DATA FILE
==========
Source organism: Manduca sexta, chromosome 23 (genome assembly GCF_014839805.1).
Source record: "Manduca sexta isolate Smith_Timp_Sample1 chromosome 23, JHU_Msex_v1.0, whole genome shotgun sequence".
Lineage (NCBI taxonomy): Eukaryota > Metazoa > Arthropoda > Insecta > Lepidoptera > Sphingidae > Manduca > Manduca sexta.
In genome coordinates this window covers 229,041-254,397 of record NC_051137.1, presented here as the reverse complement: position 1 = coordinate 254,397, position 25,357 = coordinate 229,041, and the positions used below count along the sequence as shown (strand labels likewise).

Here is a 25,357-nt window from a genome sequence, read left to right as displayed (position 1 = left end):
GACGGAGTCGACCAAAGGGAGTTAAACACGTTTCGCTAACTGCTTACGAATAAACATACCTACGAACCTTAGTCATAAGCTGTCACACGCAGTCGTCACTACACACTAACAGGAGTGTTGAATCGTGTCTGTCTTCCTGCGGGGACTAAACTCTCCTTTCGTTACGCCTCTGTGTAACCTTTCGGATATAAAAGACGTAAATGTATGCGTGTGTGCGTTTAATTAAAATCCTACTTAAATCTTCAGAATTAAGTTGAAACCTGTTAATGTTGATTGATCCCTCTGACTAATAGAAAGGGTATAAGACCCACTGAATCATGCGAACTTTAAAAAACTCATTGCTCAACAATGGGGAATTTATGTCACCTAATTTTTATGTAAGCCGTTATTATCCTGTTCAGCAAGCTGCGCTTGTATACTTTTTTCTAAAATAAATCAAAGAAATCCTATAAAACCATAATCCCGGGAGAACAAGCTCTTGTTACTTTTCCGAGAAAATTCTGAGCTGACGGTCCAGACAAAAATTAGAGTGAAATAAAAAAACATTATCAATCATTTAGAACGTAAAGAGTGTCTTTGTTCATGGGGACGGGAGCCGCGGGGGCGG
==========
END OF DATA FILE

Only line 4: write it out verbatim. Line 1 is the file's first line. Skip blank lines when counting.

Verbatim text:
In genome coordinates this window covers 229,041-254,397 of record NC_051137.1, presented here as the reverse complement: position 1 = coordinate 254,397, position 25,357 = coordinate 229,041, and the positions used below count along the sequence as shown (strand labels likewise).